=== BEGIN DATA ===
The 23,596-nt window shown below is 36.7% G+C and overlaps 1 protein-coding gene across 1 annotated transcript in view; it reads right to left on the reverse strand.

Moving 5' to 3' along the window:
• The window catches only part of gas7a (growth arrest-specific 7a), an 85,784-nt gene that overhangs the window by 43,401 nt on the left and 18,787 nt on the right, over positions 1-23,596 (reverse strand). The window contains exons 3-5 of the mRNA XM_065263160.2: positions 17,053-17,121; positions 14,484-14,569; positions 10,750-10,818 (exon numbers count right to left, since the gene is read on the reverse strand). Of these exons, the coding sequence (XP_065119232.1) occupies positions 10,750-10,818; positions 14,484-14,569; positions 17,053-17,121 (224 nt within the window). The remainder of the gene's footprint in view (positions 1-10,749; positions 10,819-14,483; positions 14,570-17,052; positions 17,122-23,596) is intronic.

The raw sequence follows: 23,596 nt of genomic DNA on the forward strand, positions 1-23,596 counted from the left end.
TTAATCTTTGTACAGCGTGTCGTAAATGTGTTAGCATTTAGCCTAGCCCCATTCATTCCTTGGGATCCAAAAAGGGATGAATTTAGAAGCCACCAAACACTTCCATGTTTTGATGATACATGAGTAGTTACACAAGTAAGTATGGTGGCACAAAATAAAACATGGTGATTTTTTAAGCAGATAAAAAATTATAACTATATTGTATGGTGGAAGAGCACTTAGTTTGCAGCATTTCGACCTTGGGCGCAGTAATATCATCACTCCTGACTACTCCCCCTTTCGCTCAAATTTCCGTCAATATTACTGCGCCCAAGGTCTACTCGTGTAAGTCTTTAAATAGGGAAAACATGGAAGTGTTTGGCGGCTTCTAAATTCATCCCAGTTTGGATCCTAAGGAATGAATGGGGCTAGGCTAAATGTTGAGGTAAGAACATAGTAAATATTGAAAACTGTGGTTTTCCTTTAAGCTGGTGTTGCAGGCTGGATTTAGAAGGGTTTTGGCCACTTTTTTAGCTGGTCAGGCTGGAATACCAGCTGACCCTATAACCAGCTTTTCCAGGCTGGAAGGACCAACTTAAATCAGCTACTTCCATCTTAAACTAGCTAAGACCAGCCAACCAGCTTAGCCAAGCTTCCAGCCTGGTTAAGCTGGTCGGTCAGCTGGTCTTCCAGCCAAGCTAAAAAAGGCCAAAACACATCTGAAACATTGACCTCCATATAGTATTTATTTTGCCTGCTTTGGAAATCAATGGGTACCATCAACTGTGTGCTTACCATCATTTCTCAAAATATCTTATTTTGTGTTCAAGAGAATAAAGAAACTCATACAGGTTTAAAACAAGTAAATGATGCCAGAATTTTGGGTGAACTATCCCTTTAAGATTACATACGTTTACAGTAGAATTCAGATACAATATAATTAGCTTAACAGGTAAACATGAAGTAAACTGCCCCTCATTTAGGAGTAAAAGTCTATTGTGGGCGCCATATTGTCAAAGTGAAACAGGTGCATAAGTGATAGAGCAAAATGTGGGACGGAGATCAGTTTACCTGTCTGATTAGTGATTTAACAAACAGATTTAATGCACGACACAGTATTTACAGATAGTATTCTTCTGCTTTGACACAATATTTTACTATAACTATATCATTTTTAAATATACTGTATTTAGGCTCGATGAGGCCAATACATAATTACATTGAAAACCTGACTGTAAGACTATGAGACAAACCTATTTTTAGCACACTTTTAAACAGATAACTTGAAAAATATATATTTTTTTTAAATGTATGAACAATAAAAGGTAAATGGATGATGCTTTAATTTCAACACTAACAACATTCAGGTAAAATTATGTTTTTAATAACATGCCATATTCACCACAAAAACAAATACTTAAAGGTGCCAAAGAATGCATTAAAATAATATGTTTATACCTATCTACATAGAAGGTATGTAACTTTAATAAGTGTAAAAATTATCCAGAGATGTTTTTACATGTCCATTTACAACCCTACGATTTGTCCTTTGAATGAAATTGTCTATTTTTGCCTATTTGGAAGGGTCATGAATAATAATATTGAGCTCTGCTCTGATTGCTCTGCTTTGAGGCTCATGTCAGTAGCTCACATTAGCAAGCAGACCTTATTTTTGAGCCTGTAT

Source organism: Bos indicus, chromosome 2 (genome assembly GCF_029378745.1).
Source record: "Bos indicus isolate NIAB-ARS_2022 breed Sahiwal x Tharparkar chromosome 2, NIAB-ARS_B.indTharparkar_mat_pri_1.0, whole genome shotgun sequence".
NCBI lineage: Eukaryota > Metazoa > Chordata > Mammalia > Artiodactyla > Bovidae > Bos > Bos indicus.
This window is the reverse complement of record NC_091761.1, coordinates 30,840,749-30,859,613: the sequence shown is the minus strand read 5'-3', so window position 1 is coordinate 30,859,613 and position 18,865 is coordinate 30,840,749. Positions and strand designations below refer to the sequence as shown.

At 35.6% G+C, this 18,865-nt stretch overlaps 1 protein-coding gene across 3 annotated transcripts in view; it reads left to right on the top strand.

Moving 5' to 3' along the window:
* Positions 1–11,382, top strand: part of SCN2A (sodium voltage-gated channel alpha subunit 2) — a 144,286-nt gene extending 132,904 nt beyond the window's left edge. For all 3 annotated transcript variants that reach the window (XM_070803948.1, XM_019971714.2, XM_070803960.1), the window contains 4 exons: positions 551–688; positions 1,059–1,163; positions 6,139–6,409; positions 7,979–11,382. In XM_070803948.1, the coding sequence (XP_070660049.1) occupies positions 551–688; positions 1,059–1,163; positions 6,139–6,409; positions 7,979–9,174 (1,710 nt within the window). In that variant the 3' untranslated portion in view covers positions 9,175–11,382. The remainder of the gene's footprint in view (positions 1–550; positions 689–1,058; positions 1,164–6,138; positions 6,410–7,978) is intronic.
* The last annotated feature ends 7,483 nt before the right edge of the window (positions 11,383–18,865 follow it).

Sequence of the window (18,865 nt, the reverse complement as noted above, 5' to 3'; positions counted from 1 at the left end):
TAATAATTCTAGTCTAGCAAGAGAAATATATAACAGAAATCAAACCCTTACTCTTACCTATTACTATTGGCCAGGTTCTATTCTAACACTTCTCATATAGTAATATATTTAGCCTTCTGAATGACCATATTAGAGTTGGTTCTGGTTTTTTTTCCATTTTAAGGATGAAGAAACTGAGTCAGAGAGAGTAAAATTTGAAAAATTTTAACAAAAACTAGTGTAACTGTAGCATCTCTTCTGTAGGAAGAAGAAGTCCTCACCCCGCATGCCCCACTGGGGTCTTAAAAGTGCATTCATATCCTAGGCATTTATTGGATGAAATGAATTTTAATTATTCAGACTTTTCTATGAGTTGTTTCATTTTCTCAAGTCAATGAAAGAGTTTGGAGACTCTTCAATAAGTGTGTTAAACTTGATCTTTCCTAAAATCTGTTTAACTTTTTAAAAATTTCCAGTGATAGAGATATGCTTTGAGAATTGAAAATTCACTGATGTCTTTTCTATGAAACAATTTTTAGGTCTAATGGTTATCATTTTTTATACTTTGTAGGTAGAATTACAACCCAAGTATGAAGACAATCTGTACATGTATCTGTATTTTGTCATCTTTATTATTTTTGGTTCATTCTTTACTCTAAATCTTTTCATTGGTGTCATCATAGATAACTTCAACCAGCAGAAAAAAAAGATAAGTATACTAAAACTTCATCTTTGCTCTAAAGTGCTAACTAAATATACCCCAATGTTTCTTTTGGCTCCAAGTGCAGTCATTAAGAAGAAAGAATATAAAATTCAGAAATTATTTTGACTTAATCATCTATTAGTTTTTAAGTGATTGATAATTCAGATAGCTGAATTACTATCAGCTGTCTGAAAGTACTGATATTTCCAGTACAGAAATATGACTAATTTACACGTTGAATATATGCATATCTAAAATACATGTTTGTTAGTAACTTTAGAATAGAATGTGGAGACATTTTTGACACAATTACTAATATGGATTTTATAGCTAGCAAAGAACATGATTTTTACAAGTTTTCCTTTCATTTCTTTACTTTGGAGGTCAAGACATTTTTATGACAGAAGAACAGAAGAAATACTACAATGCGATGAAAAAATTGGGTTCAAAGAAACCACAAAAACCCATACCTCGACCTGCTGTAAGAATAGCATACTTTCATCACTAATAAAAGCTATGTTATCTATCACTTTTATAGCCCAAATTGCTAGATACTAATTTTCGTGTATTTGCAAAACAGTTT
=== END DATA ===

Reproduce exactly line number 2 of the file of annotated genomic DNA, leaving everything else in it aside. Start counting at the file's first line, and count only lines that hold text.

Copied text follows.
Moving 5' to 3' along the window: